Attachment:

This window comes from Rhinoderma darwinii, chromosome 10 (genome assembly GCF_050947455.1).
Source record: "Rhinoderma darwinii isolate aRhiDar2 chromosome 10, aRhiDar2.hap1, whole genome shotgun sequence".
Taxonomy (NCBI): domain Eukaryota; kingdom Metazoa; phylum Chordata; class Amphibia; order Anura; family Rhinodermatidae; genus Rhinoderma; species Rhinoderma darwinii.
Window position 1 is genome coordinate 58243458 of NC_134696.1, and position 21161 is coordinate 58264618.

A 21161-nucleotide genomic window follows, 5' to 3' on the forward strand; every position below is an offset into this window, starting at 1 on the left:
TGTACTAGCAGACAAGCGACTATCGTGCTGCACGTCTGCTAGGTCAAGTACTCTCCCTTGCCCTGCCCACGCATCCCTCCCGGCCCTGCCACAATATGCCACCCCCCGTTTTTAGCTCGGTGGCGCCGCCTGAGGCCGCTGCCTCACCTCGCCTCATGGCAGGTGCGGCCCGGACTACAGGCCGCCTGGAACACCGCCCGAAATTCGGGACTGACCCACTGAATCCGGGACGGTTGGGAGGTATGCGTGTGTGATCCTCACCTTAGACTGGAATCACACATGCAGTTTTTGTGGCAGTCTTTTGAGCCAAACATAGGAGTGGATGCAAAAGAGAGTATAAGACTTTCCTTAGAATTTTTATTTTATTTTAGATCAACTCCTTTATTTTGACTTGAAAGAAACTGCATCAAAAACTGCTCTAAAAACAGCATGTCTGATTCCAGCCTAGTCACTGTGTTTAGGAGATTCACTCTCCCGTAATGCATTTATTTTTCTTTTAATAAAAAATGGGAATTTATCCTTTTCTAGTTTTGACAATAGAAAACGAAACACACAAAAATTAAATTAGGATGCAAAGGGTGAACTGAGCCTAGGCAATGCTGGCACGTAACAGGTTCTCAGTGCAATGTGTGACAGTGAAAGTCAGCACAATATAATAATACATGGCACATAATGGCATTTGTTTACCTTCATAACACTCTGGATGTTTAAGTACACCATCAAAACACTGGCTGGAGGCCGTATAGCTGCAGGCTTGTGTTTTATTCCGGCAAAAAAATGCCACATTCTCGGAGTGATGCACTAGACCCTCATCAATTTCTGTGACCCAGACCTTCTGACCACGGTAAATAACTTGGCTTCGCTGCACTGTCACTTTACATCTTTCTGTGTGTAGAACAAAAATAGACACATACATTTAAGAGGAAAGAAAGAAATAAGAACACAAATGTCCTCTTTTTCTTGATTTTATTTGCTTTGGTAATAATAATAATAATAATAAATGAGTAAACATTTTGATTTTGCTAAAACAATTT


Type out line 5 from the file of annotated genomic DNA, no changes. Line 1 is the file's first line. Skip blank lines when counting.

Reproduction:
A 21161-nucleotide genomic window follows, 5' to 3' on the forward strand; every position below is an offset into this window, starting at 1 on the left: